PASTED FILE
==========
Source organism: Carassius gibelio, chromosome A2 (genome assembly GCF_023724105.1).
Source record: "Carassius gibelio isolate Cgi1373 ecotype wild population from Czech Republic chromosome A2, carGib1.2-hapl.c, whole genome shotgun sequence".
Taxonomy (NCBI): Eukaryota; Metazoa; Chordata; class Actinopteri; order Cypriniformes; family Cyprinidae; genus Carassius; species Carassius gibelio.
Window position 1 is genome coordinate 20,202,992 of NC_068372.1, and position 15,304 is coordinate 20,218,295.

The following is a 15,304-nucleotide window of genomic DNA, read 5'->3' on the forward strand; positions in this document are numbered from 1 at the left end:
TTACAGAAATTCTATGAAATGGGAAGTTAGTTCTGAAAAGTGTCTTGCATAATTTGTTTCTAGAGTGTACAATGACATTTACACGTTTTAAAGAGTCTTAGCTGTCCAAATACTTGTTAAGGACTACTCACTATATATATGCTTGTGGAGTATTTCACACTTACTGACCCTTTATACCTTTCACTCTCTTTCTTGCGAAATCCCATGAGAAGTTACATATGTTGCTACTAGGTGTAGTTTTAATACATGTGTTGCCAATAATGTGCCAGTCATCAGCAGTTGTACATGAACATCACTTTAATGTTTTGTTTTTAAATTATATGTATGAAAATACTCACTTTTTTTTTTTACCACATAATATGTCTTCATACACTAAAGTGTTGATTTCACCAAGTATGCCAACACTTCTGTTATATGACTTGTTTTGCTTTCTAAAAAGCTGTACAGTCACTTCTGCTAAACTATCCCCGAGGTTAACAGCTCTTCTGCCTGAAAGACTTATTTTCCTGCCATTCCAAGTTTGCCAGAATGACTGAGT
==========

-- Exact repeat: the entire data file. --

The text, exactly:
Source organism: Carassius gibelio, chromosome A2 (genome assembly GCF_023724105.1).
Source record: "Carassius gibelio isolate Cgi1373 ecotype wild population from Czech Republic chromosome A2, carGib1.2-hapl.c, whole genome shotgun sequence".
Taxonomy (NCBI): Eukaryota; Metazoa; Chordata; class Actinopteri; order Cypriniformes; family Cyprinidae; genus Carassius; species Carassius gibelio.
Window position 1 is genome coordinate 20,202,992 of NC_068372.1, and position 15,304 is coordinate 20,218,295.

The following is a 15,304-nucleotide window of genomic DNA, read 5'->3' on the forward strand; positions in this document are numbered from 1 at the left end:
TTACAGAAATTCTATGAAATGGGAAGTTAGTTCTGAAAAGTGTCTTGCATAATTTGTTTCTAGAGTGTACAATGACATTTACACGTTTTAAAGAGTCTTAGCTGTCCAAATACTTGTTAAGGACTACTCACTATATATATGCTTGTGGAGTATTTCACACTTACTGACCCTTTATACCTTTCACTCTCTTTCTTGCGAAATCCCATGAGAAGTTACATATGTTGCTACTAGGTGTAGTTTTAATACATGTGTTGCCAATAATGTGCCAGTCATCAGCAGTTGTACATGAACATCACTTTAATGTTTTGTTTTTAAATTATATGTATGAAAATACTCACTTTTTTTTTTTACCACATAATATGTCTTCATACACTAAAGTGTTGATTTCACCAAGTATGCCAACACTTCTGTTATATGACTTGTTTTGCTTTCTAAAAAGCTGTACAGTCACTTCTGCTAAACTATCCCCGAGGTTAACAGCTCTTCTGCCTGAAAGACTTATTTTCCTGCCATTCCAAGTTTGCCAGAATGACTGAGT